Research began in the field as students explored three sites in the community with flexible learning spaces. Their inquisitive minds visited "The LINK" at the Jeffco Education Center, fellow Jeffco school, Three Creeks K-8, and mindSpark Learning.
Ben and Jack were amazed by one site on their visit. "It was hard to believe that mindSpark was an old library and had no windows!" In their own design, the boys are interested in understanding how the wall colors might help learners in the library.
Empathizing with multiple stakeholders is important to the fifth graders, so the students have been collecting input from students, staff, and the community.
Surveys created in Google Forms allow students to collect and analyze data and share the results across groups. "We're working on a survey to the teachers right now. The teachers still use [the library], so they still have a voice in it," commented Austin and Ben H.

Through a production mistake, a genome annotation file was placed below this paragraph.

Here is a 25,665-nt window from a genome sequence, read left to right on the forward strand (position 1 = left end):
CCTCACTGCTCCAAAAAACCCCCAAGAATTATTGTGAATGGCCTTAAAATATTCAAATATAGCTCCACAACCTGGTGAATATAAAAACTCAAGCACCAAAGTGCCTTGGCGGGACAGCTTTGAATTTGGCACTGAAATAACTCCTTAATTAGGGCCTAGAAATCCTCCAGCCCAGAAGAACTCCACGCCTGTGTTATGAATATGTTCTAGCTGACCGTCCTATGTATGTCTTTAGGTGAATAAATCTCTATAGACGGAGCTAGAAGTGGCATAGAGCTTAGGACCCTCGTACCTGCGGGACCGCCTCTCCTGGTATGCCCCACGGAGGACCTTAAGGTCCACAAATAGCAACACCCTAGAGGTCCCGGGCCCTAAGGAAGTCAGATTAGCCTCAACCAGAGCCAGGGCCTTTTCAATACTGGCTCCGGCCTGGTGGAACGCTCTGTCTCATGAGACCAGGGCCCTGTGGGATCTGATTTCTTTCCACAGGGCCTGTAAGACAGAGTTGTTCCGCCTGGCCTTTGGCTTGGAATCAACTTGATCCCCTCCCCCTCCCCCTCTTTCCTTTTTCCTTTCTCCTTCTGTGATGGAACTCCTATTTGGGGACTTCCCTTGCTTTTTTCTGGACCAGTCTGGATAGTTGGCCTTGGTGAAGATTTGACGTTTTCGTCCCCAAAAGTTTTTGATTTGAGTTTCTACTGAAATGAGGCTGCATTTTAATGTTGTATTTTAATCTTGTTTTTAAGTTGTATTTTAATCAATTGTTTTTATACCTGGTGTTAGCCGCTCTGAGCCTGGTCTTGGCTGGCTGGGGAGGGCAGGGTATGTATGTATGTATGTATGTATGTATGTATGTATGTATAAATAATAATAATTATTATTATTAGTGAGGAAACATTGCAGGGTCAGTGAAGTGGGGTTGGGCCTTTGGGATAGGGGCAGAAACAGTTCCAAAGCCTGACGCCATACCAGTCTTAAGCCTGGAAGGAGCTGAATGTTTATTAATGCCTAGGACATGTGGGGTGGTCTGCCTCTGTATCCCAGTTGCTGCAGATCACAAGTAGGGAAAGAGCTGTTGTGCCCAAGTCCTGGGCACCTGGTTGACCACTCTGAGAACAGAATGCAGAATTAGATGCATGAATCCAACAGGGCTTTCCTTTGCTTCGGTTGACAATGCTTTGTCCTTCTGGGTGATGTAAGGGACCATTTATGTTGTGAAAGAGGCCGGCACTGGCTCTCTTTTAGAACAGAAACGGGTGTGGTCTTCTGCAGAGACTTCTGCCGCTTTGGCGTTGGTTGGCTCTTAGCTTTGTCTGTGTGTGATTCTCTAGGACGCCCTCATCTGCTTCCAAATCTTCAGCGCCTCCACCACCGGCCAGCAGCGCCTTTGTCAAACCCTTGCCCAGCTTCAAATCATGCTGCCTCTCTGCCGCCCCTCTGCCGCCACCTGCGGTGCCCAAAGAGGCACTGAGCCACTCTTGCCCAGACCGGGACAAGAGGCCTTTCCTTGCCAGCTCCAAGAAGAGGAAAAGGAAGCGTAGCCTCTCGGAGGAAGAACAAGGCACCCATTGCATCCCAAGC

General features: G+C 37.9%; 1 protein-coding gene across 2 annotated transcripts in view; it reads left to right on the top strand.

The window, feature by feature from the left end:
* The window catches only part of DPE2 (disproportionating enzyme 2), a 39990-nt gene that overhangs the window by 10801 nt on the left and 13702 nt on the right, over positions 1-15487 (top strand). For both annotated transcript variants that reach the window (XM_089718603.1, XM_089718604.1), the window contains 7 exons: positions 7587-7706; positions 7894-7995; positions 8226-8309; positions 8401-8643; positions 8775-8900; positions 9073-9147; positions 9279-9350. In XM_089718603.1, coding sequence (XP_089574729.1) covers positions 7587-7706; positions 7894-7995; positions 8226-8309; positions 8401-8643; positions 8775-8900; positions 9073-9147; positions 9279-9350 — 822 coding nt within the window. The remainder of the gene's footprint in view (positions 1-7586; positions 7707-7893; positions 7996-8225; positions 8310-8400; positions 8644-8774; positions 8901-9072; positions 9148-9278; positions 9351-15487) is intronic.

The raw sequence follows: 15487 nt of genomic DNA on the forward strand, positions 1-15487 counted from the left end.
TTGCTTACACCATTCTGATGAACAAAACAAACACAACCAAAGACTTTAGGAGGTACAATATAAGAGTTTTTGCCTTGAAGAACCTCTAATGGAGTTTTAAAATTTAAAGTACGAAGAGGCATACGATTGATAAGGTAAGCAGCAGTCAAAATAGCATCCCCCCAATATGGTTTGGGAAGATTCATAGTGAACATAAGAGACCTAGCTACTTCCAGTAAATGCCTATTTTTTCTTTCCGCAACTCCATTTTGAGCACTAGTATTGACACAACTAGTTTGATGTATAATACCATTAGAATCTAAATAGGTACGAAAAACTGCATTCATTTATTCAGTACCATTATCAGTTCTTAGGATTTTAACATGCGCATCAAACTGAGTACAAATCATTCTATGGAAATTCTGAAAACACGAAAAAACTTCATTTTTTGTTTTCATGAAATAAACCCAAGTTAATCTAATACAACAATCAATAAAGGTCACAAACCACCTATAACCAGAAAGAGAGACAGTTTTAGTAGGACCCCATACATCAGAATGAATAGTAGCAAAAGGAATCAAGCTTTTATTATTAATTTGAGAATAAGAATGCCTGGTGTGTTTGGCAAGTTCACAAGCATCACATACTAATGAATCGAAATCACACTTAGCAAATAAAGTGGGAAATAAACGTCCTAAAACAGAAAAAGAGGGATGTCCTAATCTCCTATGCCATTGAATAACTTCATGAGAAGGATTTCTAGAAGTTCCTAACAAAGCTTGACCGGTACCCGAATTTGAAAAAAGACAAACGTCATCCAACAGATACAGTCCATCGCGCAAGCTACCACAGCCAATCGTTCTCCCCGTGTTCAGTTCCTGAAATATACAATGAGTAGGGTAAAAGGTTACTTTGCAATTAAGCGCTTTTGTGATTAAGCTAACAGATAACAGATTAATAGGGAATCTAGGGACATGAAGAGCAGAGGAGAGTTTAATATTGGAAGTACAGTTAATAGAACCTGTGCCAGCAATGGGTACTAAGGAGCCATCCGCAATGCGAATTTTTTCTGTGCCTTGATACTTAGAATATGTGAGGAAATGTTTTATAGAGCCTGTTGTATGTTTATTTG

The student's creative juices are flowing as they ideate multiple scenarios for their new space. Tristan shares a draft design with considerations for height of the learners. iPads in the library will have the AutoCAD app available for groups as well.
The budget is on the mind of Bren and Stephanie. "Our budget is really really tight. We may have to reuse some of our stuff. We could reuse the bookshelf and make it a reading space to look outside." A generous donation from the PTA is funding the redesign and community partnerships are at the heart of the project. Parents with backgrounds in architecture, design, and furniture sales have become local experts from which to learn.